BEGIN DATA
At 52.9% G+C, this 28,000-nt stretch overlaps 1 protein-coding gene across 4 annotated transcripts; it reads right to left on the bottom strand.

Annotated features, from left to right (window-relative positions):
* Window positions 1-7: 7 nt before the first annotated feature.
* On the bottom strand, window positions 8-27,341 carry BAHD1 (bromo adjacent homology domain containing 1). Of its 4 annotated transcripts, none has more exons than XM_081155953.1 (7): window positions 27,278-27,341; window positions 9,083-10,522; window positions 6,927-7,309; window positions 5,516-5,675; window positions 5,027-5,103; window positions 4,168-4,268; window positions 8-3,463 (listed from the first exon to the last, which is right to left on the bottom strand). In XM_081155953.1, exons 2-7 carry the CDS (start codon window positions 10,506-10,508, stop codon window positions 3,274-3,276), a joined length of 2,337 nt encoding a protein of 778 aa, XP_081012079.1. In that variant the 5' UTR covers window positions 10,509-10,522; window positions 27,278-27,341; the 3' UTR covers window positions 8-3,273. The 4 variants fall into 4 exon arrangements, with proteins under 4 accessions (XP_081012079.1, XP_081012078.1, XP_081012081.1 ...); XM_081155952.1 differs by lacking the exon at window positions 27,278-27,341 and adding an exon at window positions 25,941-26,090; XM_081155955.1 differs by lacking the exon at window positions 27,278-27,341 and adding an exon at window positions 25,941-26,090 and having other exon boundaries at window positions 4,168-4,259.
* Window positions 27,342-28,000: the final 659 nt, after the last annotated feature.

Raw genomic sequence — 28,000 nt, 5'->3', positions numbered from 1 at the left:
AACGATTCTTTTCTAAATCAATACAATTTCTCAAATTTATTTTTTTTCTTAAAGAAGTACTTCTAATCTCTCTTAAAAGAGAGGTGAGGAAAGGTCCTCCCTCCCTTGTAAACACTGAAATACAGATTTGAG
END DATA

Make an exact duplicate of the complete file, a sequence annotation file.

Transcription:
At 52.9% G+C, this 28,000-nt stretch overlaps 1 protein-coding gene across 4 annotated transcripts; it reads right to left on the bottom strand.

Annotated features, from left to right (window-relative positions):
* Window positions 1-7: 7 nt before the first annotated feature.
* On the bottom strand, window positions 8-27,341 carry BAHD1 (bromo adjacent homology domain containing 1). Of its 4 annotated transcripts, none has more exons than XM_081155953.1 (7): window positions 27,278-27,341; window positions 9,083-10,522; window positions 6,927-7,309; window positions 5,516-5,675; window positions 5,027-5,103; window positions 4,168-4,268; window positions 8-3,463 (listed from the first exon to the last, which is right to left on the bottom strand). In XM_081155953.1, exons 2-7 carry the CDS (start codon window positions 10,506-10,508, stop codon window positions 3,274-3,276), a joined length of 2,337 nt encoding a protein of 778 aa, XP_081012079.1. In that variant the 5' UTR covers window positions 10,509-10,522; window positions 27,278-27,341; the 3' UTR covers window positions 8-3,273. The 4 variants fall into 4 exon arrangements, with proteins under 4 accessions (XP_081012079.1, XP_081012078.1, XP_081012081.1 ...); XM_081155952.1 differs by lacking the exon at window positions 27,278-27,341 and adding an exon at window positions 25,941-26,090; XM_081155955.1 differs by lacking the exon at window positions 27,278-27,341 and adding an exon at window positions 25,941-26,090 and having other exon boundaries at window positions 4,168-4,259.
* Window positions 27,342-28,000: the final 659 nt, after the last annotated feature.

Raw genomic sequence — 28,000 nt, 5'->3', positions numbered from 1 at the left:
AACGATTCTTTTCTAAATCAATACAATTTCTCAAATTTATTTTTTTTCTTAAAGAAGTACTTCTAATCTCTCTTAAAAGAGAGGTGAGGAAAGGTCCTCCCTCCCTTGTAAACACTGAAATACAGATTTGAG